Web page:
Papers of John Adams, volume 16
The draft Prussian-American commercial treaty that the Baron von Thulemeier submitted to John Adams with his letter of 9 April was the product of their meeting on 19 February, which Adams describes in his letter of the following day to Benjamin Franklin and John Jay, both above. Based on the Swedish-American treaty of 3 April 1783, the draft is interesting as the first effort by the two nations to establish a formal commercial relationship, but it was not the source for the 10 September 1785 Prussian-American Treaty of Amity and Commerce. That proceeded from the draft treaty submitted to Thulemeier by the American commissioners—Adams, Franklin, and Thomas Jefferson—on 10 November 1784. For that draft, which proceeded from a model treaty prepared by Jefferson, and the exchanges that followed, see the group document dealing with the opening of negotiations for the Prussian-American Treaty of Amity and Commerce, 10 November 1784 - 14 March 1785, below.
The failure of the initiative undertaken by Thulemeier at the behest of the foreign ministry in Berlin was owing to the fact that while he possessed plenipotentiary powers, Adams and his colleagues did not. This meant that while the commissioners offered some suggestions for changes in the draft treaty (No. II, below), no substantive negotiations on their part took place. Thus, in early June 1784, when the Prussian response to the commissioners’ proposals was received, Adams simply sent their suggestions and the Prussian reply to Congress for its consideration together with the draft that Adams had sent previously. Congress would determine the treaty’s final form, and that document would then be returned to Adams and his colleagues with a commission permitting them to sign the treaty (to the president of Congress, 7 June, below). But no such treaty approved by Congress was forthcoming because when Adams’ letter and its enclosures 133 arrived, Congress was in recess. The Committee of the States sitting in the interim wrote on 9 July, below, that it had no “power to appoint foreign Ministers, or to form Treaties” and thus could not “grant such a Commission, as you request or make any alterations in the proposed Treaty, or give any Instructions relative thereto.” The committee noted also that any action that it took would be irrelevant since Congress’ resolution of 7 May had constituted Adams, Franklin, and Jefferson a joint commission fully empowered to conduct negotiations and conclude a treaty with Prussia. When Adams received the committee’s letter he enclosed it with his 18 September letter to Thulemeier, thereby ending the first effort to conclude a treaty (LbC, APM Reel 107).
The nature of the documents printed below, as well as their annotation, requires some explanation. The French text of the draft treaty (No. I, below) is from Adams’ copy of the original draft that he returned to Thulemeier as requested. John Quincy Adams made two additional copies. The first was enclosed with his father’s letter to the president of Congress dated 10 April, while the second was sent with John Adams’ 10 April letter to Franklin and Jay, both below. Franklin and Jay returned their copy, with suggestions for revisions to the draft entered in Jay’s hand, with their letter of 29 April, below. On 5 May, Adams sent that copy with his colleagues’ proposals to Thulemeier, who returned it to Adams, presumably when the Prussian sent his memorandum (No. II, below). Adams then sent the Franklin-Jay copy to Congress with his letter of 13 May, below. The translation done for Congress by John Pintard and printed here was made from the Franklin-Jay copy because in numerous instances the suggestions made by Franklin and Jay are incorporated into the translation, although most were later canceled, apparently in an effort to make the translation agree with the first copy sent by Adams to Congress on 10 April. The annotation of the draft treaty and of Pintard’s translation compares the proposed treaty to the Swedish-American treaty of 1783, indicating the similarities and differences between the two documents, and also indicating the changes entered by Franklin and Jay on the copy sent to them.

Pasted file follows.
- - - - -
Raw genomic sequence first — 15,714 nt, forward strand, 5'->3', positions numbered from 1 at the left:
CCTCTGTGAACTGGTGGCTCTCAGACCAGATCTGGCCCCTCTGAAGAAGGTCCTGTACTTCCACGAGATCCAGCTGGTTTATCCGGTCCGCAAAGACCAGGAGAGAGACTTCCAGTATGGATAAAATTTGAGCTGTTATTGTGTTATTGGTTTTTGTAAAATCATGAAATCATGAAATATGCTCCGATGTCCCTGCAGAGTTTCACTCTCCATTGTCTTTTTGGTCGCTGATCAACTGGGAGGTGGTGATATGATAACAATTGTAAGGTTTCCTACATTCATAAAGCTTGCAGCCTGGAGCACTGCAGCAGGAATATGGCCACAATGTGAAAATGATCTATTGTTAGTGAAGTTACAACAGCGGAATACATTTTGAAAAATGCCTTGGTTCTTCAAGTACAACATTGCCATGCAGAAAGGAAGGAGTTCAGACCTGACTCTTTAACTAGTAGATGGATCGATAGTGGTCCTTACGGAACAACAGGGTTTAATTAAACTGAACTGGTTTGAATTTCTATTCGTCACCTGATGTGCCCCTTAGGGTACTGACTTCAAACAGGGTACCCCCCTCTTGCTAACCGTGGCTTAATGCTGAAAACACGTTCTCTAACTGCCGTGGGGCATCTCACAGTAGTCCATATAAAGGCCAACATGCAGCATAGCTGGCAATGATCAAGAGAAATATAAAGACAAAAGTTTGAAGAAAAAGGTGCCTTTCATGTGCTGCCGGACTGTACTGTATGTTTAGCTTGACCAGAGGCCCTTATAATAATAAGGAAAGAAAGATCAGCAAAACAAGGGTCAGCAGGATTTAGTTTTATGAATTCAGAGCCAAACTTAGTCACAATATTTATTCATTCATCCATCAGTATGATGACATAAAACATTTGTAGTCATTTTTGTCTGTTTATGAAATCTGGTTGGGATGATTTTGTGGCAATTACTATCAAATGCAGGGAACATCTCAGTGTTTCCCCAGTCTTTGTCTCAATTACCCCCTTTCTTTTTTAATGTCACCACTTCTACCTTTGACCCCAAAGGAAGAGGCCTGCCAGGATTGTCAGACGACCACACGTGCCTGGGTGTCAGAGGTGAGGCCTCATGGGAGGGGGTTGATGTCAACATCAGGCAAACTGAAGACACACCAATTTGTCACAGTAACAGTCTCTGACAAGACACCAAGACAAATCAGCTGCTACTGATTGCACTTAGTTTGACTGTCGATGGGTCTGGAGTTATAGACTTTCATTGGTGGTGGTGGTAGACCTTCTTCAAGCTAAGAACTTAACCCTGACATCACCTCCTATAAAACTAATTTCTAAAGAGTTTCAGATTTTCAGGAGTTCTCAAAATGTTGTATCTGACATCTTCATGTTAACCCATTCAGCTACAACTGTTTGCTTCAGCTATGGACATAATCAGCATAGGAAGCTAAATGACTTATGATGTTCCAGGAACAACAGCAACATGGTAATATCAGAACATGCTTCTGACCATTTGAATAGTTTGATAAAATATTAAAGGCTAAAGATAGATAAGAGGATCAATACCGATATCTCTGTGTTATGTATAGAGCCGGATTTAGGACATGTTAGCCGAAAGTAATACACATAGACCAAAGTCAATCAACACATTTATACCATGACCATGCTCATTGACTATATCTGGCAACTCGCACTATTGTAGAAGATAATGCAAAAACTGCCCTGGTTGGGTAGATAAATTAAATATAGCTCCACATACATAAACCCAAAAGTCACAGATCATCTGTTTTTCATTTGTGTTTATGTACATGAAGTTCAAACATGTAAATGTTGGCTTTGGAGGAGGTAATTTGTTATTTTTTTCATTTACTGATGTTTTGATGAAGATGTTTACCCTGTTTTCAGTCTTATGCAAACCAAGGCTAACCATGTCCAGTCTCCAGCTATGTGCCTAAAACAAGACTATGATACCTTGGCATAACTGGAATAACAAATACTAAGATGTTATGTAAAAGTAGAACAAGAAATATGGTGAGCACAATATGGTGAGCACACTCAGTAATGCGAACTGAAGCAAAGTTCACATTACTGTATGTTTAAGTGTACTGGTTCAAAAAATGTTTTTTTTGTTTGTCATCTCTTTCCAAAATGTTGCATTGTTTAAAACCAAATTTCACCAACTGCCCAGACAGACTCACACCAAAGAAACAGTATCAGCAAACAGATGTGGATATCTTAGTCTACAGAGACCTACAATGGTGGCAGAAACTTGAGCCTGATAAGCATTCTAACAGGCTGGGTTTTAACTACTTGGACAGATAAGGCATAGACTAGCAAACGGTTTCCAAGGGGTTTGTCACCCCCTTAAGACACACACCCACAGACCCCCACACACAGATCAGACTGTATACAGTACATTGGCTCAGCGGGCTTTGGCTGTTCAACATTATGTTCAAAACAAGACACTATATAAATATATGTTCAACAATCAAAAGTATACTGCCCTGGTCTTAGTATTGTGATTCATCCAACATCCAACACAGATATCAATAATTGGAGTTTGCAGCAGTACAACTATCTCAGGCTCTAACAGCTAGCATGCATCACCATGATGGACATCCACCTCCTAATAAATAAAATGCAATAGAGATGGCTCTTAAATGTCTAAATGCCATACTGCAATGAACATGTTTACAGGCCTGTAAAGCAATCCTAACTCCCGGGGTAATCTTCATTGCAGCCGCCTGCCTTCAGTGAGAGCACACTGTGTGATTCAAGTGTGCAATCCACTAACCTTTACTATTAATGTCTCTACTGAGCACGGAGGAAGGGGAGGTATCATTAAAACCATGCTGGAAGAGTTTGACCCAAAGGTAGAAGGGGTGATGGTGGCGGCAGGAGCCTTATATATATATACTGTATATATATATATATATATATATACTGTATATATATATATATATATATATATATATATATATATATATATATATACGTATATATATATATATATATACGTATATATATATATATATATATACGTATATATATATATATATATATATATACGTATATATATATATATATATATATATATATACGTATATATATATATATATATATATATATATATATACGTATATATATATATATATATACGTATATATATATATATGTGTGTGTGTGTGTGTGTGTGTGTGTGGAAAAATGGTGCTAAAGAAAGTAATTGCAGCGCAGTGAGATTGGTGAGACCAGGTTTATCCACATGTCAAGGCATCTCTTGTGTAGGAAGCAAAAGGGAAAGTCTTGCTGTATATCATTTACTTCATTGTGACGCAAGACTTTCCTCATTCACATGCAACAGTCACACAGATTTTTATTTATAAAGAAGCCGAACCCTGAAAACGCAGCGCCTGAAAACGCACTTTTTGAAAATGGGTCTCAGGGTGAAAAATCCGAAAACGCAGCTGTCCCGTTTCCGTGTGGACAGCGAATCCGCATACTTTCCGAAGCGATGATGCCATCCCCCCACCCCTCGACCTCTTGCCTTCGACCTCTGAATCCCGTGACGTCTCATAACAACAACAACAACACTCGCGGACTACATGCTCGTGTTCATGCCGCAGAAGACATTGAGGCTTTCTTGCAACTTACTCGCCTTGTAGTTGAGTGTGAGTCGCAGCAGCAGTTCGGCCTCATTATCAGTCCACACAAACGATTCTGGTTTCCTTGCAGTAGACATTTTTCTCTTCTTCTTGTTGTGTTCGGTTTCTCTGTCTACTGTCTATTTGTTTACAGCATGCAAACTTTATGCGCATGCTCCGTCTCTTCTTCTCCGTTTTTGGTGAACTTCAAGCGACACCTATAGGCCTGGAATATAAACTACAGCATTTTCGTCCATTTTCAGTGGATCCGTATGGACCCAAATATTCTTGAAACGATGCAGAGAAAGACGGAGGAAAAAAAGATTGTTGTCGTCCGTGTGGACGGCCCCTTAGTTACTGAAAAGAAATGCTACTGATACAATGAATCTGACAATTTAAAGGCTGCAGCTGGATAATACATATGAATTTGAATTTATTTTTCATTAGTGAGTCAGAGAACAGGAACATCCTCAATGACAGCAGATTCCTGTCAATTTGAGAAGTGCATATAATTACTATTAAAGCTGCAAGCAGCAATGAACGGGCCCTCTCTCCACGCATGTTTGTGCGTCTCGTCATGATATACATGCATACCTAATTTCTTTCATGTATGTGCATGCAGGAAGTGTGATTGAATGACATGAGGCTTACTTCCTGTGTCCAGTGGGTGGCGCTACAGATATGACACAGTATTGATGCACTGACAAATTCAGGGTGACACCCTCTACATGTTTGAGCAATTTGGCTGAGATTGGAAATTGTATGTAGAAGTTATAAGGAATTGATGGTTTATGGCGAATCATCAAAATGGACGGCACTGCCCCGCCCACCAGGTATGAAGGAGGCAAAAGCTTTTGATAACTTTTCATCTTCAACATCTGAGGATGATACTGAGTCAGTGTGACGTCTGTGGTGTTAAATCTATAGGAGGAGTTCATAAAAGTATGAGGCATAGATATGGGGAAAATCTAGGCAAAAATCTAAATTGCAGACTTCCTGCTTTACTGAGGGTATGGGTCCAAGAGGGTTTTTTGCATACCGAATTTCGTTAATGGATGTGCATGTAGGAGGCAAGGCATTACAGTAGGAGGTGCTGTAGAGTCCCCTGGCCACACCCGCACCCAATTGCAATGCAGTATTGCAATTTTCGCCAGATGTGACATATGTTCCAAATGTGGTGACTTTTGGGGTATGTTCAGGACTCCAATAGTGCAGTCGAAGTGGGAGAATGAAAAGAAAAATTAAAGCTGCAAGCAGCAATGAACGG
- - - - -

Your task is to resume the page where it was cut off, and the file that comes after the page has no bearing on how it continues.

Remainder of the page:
Thulemeier’s memorandum (No. II, below) is of his conversation with Adams on the evening of 5 May 1784, in which the American discussed changes in the draft, his own and those of Franklin and Jay. The French text is in Thulemeier’s hand, and Pintard’s translation is from a copy by C. W. F. Dumas that Adams enclosed with his letter to the president of Congress of 7 June, below. The annotation focuses on the reasons why the Americans sought the changes specified and indicates the Prussian response to the proposed alterations that Thulemeier delivered to Adams in early June. Note also that all references to treaty articles in the annotation are in Arabic numbers, even if, as in the translation of the draft, they appear as Roman numerals.